The report of the Historical Institutional Abuse Inquiry in Northern Ireland launched today. A copy of the report was delivered to the Executive Office (formerly the Office of First and Deputy First Minister). The report, which is available online, consists of 10 volumes amounting to 2300 pages.
It deals with issues such as an apology; by whom should an apology be made and the nature of that apology. It also addresses a memorial or tribute to those who suffered abuse, a redress scheme, findings of failings against the State and voluntary providers of residential care homes.
The initial points of interest are the recommendation for a Redress Scheme and criticisms of the involvement of the State in the supervision and inspection of various homes.
The Inquiry has recommended redress in a number of forms and these will all need to be put into place by the newly formed Executive. In summary, the key recommendations are:
- Redress will be split into a memorial in Stormont or Stormont Estate, support packages for adult literacy counselling etc and a financial arrangement
- The primary responsibility for funding will fall to the Executive
- Voluntary homes providers will be asked to make a contribution to the financial redress fund and the services provision. It is not set out in the report but a process of negotiations, mediation and binding arbitration will be the steps to deciding this contribution which may include costs incurred to date and the provision of counselling for example.
- The redress will fall into three categories:
- £7,500 for those in a home with a harsh environment who suffered abuse or witnessed abuse
- £20,000 for those who were sent to Australia (in addition or separate from the £7,500)
- Top up for those who suffered severe abuse
- Cap on the total recoverable set at £80,000 (plus the £20,000 for those sent to Australia) but this is seen as exceptional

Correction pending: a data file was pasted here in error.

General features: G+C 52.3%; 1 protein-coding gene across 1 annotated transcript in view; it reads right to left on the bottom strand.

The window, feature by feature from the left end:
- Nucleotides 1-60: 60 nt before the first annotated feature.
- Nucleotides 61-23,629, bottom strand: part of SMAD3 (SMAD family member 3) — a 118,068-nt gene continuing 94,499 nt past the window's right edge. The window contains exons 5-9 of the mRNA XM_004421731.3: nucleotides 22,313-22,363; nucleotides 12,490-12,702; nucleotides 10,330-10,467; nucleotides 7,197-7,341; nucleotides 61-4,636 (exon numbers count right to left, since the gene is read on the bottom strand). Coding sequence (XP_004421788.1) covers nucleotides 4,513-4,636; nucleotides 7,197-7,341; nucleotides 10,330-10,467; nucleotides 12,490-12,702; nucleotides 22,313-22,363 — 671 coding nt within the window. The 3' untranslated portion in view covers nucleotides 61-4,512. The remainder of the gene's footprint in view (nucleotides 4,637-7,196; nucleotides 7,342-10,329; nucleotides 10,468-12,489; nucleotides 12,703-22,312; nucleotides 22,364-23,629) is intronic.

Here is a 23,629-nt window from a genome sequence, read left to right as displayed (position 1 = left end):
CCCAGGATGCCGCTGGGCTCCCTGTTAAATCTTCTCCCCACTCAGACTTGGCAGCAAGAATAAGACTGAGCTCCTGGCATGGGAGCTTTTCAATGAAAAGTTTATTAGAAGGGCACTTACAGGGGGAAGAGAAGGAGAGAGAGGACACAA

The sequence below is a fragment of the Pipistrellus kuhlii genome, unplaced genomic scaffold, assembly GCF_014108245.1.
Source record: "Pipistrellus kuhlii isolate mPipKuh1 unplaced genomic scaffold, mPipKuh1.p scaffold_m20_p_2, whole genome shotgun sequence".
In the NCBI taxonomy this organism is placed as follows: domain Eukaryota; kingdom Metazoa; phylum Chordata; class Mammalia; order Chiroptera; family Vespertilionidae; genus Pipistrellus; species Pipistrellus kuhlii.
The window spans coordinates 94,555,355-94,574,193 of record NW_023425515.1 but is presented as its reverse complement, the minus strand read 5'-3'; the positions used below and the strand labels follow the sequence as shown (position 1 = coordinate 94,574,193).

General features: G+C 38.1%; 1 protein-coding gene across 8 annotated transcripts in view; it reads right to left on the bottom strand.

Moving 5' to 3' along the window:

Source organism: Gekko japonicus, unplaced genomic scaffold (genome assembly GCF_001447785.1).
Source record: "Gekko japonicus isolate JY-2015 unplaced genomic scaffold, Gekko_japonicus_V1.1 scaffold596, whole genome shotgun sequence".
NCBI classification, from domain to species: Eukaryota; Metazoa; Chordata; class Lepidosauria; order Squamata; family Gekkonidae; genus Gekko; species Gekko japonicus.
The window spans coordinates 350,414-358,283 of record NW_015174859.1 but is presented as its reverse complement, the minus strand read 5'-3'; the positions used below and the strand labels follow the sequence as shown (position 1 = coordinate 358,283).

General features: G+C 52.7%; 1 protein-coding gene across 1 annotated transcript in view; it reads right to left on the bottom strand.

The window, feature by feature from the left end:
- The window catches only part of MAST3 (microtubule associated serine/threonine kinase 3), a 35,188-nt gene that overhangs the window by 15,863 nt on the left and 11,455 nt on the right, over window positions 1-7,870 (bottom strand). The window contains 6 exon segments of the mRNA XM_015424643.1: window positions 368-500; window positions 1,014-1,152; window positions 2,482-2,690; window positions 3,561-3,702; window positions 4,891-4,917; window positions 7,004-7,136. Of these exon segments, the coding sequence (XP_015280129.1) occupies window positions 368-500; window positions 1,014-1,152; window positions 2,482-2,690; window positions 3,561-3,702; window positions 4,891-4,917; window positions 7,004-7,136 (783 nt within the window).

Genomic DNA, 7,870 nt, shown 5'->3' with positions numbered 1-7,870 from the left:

- A Redress panel to be created headed by judicial figures with an appeals panel provision
- Time limited application (suggests five years from creation of Redress panel)
- Written submissions to be made by applicants only – no respondent submission
- Legal aid to be provided for legal assistance – based on County Court Fixed scale fees
- Must opt for Redress or Civil case – there is no option to top up
- There is no provision for loss of earnings in redress scheme
- If a case is dismissed for credibility you cannot return to redress but you may return if the case is dismissed on limitation grounds only – an issue if cases were fought and costs incurred
Findings against the State
In a brief summary this includes findings against the Ministry of Home Affairs (MoHA), Welfare Associations, Social Services agencies, Local Government and any body which acts as an arm of the State in any way.
There were many findings of systemic failings against the State. Failing to properly inspect, failing to ensure regulatory compliance, failing to properly fund and require changes in institutions to reflect developing understanding of child care provision were all regular findings.
The HIA accepts that the State had an overarching responsibility to ensure adequate and proper residential care and the findings across the board were that there were regular failings in that regard. It is likely that this overarching role and the wide spread systemic failings are reflected in the overall finding that a redress scheme should be fronted by the State.
Written by Paula Jefferson, partner